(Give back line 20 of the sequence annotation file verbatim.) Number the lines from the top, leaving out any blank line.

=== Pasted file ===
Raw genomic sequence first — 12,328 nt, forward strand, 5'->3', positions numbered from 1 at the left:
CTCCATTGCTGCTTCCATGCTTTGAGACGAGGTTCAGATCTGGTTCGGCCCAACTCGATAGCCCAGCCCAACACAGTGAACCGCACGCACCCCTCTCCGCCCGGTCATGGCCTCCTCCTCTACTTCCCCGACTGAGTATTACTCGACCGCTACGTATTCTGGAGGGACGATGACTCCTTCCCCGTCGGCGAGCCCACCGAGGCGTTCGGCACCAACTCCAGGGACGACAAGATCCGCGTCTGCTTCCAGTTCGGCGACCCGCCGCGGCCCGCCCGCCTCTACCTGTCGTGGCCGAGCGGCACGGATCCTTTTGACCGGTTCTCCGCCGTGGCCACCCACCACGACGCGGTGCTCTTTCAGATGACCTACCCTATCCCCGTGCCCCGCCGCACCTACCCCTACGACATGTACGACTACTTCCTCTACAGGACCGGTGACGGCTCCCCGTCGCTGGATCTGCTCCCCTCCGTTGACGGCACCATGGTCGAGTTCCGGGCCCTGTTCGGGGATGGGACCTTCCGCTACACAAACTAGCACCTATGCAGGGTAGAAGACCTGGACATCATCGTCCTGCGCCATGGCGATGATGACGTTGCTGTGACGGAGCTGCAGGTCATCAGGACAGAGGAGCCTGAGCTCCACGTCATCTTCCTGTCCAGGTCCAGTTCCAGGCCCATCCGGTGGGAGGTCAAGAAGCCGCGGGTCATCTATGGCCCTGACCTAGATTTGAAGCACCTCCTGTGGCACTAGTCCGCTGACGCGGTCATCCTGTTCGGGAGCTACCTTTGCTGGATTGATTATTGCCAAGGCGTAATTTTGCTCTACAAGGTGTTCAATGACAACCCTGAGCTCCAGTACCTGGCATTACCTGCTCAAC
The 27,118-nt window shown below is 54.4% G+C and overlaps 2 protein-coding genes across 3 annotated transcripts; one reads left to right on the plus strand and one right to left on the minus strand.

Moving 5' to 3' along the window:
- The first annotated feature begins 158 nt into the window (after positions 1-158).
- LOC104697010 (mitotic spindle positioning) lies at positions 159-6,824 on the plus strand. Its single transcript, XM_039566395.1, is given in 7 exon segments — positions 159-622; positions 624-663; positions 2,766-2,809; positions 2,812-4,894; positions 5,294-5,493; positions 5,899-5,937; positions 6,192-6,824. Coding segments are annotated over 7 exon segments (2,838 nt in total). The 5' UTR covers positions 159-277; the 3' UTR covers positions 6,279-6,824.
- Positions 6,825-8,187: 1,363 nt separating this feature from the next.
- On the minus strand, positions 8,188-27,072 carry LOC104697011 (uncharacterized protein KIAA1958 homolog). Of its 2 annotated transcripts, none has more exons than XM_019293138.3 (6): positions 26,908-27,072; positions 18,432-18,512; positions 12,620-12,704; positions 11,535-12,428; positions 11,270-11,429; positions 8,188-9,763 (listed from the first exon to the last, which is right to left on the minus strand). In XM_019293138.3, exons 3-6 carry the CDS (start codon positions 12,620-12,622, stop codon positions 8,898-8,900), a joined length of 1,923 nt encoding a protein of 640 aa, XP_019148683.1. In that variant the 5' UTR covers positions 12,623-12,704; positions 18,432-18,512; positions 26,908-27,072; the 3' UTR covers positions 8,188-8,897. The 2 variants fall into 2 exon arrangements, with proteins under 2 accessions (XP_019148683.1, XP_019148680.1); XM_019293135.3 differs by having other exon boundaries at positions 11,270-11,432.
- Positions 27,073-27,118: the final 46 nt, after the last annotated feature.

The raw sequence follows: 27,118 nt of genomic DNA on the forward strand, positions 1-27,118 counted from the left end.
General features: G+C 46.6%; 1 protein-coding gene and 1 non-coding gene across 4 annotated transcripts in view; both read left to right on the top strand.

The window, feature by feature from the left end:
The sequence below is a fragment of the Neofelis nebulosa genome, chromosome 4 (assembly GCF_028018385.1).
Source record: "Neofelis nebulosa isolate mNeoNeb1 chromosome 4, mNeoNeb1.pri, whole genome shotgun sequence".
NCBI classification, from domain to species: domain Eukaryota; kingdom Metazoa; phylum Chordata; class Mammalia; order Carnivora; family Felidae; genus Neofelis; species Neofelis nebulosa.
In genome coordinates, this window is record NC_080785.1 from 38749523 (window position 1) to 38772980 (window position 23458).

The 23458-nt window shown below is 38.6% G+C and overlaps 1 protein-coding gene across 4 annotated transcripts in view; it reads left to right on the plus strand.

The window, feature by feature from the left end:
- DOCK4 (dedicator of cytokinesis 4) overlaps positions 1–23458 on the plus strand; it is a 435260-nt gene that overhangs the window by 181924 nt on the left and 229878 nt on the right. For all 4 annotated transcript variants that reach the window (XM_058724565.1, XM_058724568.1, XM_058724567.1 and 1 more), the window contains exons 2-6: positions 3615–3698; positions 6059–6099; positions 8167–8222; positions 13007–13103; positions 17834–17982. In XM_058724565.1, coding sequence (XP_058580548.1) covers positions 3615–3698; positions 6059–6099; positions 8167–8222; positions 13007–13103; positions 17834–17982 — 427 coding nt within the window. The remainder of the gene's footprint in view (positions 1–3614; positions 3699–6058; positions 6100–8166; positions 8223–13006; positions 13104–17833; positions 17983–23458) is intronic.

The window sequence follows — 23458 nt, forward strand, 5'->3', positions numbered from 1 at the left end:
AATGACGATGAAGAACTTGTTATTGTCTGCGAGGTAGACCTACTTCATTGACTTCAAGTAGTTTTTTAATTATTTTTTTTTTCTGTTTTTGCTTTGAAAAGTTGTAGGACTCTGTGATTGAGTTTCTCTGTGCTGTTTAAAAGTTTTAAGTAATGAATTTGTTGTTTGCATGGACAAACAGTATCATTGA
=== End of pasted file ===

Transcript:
The window sequence follows — 23458 nt, forward strand, 5'->3', positions numbered from 1 at the left end: